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Gold headed for its biggest weekly decline since March on investor concerns over a potential pullback in central bank stimulus amid signs the recovery is gathering pace.

Bullion tumbled 2% Thursday as the dollar and Treasury yields rose after better-than-expected U.S. data added to speculation the Federal Reserve may bring forward the timeline for tapering bond purchases. Service providers expanded at the fastest pace on record last month, highlighting the ramp-up in business activity across the economy. American companies added the most jobs in May in nearly a year, according to the ADP Research Institute.

Still, New York Fed President John Williams (NYSE:WMB) said now is not the time for the U.S. central bank to adjust its bond-buying program, though it makes sense for the officials to be talking through options for the future. That follows comments from his Philadelphia counterpart, Patrick Harker, who said it’s appropriate to “slowly, carefully” move back on purchases at a suitable time.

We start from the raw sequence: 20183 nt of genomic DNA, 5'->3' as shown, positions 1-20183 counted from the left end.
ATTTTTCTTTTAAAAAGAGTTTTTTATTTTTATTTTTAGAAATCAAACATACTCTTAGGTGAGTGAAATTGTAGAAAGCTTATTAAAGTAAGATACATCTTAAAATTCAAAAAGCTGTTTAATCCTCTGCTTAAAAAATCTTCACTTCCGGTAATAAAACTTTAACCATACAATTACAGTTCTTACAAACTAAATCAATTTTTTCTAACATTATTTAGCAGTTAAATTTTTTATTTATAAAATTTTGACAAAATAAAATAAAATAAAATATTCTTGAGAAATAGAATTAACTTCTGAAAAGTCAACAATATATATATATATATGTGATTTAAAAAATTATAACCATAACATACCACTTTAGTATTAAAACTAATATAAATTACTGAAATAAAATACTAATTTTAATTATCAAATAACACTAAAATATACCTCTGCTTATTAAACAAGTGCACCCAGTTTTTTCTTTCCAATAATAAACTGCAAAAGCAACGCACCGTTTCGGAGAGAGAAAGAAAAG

Gold has wobbled after jumping the most in 10 months in May as investors weighed risks including faster inflation and the uneven recovery from the pandemic. The main focus for traders on Friday will be the U.S. nonfarm payrolls report for May, for clues on the strength of the labor market.

Spot gold was steady at $1,870.03 an ounce at 9:16 a.m. in Singapore. Prices climbed to $1,916.64 on Tuesday, the highest intraday level since Jan. 8, but have since retreated and are now down 1.8% this week. Silver steadied, while platinum and palladium fell. The Bloomberg Dollar Spot Index ticked up after surging 0.7% on Thursday.

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